MWC: 64-bit processors make phones faster and safer, says ARM

Cloud computing services will change the way we use our mobile phones in the future, and it is changing the design of the processor in the handset, according to processor firm ARM.

Nayampally

Nandan Nayampally

Mobile devices are rapidly moving to 64-bit processors for performance and security benefits.

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Cloud storage and data analysis is starting to have an impact of the mobile phone industry, but it is not changing the role of the handset as an intelligent device with its own processing capability, says Nandan Nayampally, vice president of marketing, CPU Group at ARM.

“Compute connectivity activity in the handsets is increasing, but the handset is still doing increased amounts of data processing,” Nayampally told Electronics Weekly at Mobile World Congress in Barcelona this week.

In fact the development of cloud storage will put increased importance on the data processing required in the phone, says Nayampally.

“With the cloud, compute power will still need to be distributed. For example, if you send the raw data to the cloud it will kill the networks,” said Nayampally.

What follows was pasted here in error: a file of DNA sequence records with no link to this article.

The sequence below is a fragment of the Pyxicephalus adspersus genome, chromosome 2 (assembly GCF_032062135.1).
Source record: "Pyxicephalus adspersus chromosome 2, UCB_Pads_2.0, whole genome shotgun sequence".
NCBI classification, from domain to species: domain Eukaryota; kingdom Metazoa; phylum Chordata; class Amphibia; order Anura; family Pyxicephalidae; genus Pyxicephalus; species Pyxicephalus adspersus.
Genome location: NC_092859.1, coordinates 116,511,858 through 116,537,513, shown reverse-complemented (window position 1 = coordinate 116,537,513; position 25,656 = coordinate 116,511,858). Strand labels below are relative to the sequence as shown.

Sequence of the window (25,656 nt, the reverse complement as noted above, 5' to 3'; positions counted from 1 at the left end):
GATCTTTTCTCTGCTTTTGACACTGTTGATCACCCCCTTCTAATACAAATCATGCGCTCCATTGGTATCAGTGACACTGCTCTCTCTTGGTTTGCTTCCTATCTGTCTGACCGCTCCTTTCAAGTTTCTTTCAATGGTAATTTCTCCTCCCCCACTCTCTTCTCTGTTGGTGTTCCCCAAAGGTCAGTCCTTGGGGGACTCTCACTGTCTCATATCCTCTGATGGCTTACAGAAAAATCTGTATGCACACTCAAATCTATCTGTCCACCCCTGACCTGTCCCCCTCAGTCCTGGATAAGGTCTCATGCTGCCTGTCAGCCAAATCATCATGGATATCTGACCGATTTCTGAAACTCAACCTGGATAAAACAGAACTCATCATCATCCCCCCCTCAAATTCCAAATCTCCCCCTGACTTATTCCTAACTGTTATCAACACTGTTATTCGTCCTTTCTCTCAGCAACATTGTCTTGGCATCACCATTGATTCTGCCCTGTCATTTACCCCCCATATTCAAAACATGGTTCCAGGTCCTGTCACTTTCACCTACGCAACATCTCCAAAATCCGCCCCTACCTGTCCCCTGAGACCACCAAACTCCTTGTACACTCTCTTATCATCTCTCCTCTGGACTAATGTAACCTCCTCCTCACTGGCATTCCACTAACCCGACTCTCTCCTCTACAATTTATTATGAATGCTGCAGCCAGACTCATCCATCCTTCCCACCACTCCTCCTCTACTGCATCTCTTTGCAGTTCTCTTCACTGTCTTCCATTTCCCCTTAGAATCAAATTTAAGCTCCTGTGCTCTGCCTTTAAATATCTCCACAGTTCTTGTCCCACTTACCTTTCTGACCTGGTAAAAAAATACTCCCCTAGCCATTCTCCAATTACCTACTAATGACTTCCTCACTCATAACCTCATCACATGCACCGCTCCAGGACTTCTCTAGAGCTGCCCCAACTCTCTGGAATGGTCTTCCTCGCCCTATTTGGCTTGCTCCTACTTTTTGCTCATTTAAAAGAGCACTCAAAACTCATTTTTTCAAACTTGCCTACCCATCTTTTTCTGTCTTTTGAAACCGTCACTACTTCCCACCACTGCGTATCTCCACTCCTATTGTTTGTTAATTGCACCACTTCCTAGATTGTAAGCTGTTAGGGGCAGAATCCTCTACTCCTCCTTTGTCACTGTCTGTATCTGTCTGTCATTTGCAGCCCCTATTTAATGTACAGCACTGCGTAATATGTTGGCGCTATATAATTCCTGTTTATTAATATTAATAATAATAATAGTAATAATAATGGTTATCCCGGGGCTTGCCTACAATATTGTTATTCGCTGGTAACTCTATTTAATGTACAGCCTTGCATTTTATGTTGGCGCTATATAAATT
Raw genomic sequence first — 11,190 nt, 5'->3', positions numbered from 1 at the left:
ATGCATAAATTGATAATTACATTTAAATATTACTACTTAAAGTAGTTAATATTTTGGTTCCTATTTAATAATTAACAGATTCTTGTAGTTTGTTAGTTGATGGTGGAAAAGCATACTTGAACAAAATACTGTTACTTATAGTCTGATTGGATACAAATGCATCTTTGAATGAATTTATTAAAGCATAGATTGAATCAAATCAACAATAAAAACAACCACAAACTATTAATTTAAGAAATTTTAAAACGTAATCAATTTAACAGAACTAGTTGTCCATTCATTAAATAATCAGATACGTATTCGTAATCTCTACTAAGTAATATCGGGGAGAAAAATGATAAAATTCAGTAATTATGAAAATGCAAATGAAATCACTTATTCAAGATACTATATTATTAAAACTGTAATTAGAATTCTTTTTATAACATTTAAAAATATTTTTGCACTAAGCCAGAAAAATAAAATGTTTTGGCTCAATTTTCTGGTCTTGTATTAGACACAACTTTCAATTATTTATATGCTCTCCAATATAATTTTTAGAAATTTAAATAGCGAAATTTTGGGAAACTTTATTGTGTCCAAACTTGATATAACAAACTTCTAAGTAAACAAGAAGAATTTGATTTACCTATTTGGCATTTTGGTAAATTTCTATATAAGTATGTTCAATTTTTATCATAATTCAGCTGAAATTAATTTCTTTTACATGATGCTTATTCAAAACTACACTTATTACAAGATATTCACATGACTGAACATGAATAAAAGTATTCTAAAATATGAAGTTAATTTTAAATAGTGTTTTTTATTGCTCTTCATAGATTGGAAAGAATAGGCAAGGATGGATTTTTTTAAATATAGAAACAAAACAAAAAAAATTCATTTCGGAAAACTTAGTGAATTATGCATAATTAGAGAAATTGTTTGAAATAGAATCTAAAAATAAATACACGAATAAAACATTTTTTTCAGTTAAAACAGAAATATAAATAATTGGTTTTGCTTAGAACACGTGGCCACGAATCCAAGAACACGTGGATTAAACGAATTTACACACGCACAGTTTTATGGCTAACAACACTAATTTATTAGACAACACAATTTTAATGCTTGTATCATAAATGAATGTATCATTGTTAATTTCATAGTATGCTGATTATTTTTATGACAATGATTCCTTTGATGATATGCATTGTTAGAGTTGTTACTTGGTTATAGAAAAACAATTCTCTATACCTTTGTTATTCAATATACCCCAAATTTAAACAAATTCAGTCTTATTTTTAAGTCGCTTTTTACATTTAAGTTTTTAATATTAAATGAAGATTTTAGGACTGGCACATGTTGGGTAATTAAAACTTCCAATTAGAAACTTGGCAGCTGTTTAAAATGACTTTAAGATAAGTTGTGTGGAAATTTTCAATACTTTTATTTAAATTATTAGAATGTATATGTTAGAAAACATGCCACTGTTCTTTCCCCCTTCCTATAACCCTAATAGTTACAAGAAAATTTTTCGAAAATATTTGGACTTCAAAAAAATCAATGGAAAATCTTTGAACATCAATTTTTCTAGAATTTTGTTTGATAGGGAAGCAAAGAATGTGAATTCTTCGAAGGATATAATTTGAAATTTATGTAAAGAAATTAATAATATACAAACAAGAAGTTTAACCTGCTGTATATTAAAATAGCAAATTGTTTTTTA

Data security will also rely on running encryption and authentication software in the handset.

“In a way we look as the processor in the phone as an extension of the cloud,” said Nayampally.

To meet this growing demand for processing in the handset, ARM is powering ahead with its plans to bring more power efficient 64-bit processor cores to handsets.

Last year 50% of all smartphones had 64-bit processors in them, they may not all have been running 64-bit instructions, but the capability is there,” said Nayampally.

The plan is to move 64-bit processors such as the Cortex-A35 from the high-end smartphones down to the lower cost handsets by reducing the cost model for 64-bit cores.

“In this way high-end software functions, including virtual reality (VR), will run on more affordable form factor phones,” said Nayampally.

Nayampally also believes moving to 64-bit processors in the handset will bring with it new benefits in terms of security functions such as advanced encryption methodologies.

ARM expects the Cortex-A35, which is based on the ARMv8-A 64-bit architecture to begin shipping in production silicon from its partners by late 2016.

This will be vital for the new generations of cloud-connected mobile devices which will range from smartphones and tablets to health monitors and even cars.

The car is becoming a mobile device,” said Nayampally.


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